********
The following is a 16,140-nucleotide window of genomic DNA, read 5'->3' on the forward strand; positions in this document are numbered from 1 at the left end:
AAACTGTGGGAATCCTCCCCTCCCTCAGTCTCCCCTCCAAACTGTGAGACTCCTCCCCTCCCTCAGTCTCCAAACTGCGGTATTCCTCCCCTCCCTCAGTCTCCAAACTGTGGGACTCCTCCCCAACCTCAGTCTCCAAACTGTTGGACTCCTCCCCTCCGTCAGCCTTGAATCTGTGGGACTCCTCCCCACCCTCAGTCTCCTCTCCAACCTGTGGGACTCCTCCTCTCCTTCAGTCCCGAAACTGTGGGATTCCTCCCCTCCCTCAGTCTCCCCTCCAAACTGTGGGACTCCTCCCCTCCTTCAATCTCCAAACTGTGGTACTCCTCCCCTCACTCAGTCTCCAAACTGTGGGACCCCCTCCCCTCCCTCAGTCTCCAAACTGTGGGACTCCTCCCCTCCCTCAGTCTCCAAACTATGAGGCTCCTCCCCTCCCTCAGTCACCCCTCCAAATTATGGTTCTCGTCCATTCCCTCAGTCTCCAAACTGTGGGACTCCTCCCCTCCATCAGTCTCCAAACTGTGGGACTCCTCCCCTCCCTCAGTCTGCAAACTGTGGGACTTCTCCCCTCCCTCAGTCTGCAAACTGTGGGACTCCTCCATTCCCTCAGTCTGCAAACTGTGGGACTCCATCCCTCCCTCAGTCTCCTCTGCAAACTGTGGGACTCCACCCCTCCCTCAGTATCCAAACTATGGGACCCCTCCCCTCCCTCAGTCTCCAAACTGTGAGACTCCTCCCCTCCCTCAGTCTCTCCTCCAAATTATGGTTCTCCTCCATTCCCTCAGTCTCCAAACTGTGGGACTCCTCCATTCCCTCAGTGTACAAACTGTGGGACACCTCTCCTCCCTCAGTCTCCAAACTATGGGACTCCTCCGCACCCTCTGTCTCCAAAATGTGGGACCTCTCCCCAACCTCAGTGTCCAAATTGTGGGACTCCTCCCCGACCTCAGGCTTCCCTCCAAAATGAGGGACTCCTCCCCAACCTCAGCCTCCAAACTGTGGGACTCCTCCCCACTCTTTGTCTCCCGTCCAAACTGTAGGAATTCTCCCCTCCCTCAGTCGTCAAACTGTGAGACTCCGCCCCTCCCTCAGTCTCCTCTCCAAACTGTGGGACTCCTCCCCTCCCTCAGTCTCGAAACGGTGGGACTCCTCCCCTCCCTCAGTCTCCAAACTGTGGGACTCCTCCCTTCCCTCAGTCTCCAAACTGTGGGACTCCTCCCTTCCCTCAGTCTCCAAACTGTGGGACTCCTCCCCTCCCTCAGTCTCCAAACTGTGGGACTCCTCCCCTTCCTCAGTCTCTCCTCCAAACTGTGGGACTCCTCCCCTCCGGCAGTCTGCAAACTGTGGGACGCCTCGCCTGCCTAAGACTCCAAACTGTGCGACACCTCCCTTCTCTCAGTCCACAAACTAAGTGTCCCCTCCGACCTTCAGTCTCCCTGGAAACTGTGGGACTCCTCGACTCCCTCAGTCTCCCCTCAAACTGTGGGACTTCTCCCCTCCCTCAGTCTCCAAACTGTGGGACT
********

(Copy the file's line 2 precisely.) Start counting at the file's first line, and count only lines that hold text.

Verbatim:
AAACTGTGGGAATCCTCCCCTCCCTCAGTCTCCCCTCCAAACTGTGAGACTCCTCCCCTCCCTCAGTCTCCAAACTGCGGTATTCCTCCCCTCCCTCAGTCTCCAAACTGTGGGACTCCTCCCCAACCTCAGTCTCCAAACTGTTGGACTCCTCCCCTCCGTCAGCCTTGAATCTGTGGGACTCCTCCCCACCCTCAGTCTCCTCTCCAACCTGTGGGACTCCTCCTCTCCTTCAGTCCCGAAACTGTGGGATTCCTCCCCTCCCTCAGTCTCCCCTCCAAACTGTGGGACTCCTCCCCTCCTTCAATCTCCAAACTGTGGTACTCCTCCCCTCACTCAGTCTCCAAACTGTGGGACCCCCTCCCCTCCCTCAGTCTCCAAACTGTGGGACTCCTCCCCTCCCTCAGTCTCCAAACTATGAGGCTCCTCCCCTCCCTCAGTCACCCCTCCAAATTATGGTTCTCGTCCATTCCCTCAGTCTCCAAACTGTGGGACTCCTCCCCTCCATCAGTCTCCAAACTGTGGGACTCCTCCCCTCCCTCAGTCTGCAAACTGTGGGACTTCTCCCCTCCCTCAGTCTGCAAACTGTGGGACTCCTCCATTCCCTCAGTCTGCAAACTGTGGGACTCCATCCCTCCCTCAGTCTCCTCTGCAAACTGTGGGACTCCACCCCTCCCTCAGTATCCAAACTATGGGACCCCTCCCCTCCCTCAGTCTCCAAACTGTGAGACTCCTCCCCTCCCTCAGTCTCTCCTCCAAATTATGGTTCTCCTCCATTCCCTCAGTCTCCAAACTGTGGGACTCCTCCATTCCCTCAGTGTACAAACTGTGGGACACCTCTCCTCCCTCAGTCTCCAAACTATGGGACTCCTCCGCACCCTCTGTCTCCAAAATGTGGGACCTCTCCCCAACCTCAGTGTCCAAATTGTGGGACTCCTCCCCGACCTCAGGCTTCCCTCCAAAATGAGGGACTCCTCCCCAACCTCAGCCTCCAAACTGTGGGACTCCTCCCCACTCTTTGTCTCCCGTCCAAACTGTAGGAATTCTCCCCTCCCTCAGTCGTCAAACTGTGAGACTCCGCCCCTCCCTCAGTCTCCTCTCCAAACTGTGGGACTCCTCCCCTCCCTCAGTCTCGAAACGGTGGGACTCCTCCCCTCCCTCAGTCTCCAAACTGTGGGACTCCTCCCTTCCCTCAGTCTCCAAACTGTGGGACTCCTCCCTTCCCTCAGTCTCCAAACTGTGGGACTCCTCCCCTCCCTCAGTCTCCAAACTGTGGGACTCCTCCCCTTCCTCAGTCTCTCCTCCAAACTGTGGGACTCCTCCCCTCCGGCAGTCTGCAAACTGTGGGACGCCTCGCCTGCCTAAGACTCCAAACTGTGCGACACCTCCCTTCTCTCAGTCCACAAACTAAGTGTCCCCTCCGACCTTCAGTCTCCCTGGAAACTGTGGGACTCCTCGACTCCCTCAGTCTCCCCTCAAACTGTGGGACTTCTCCCCTCCCTCAGTCTCCAAACTGTGGGACT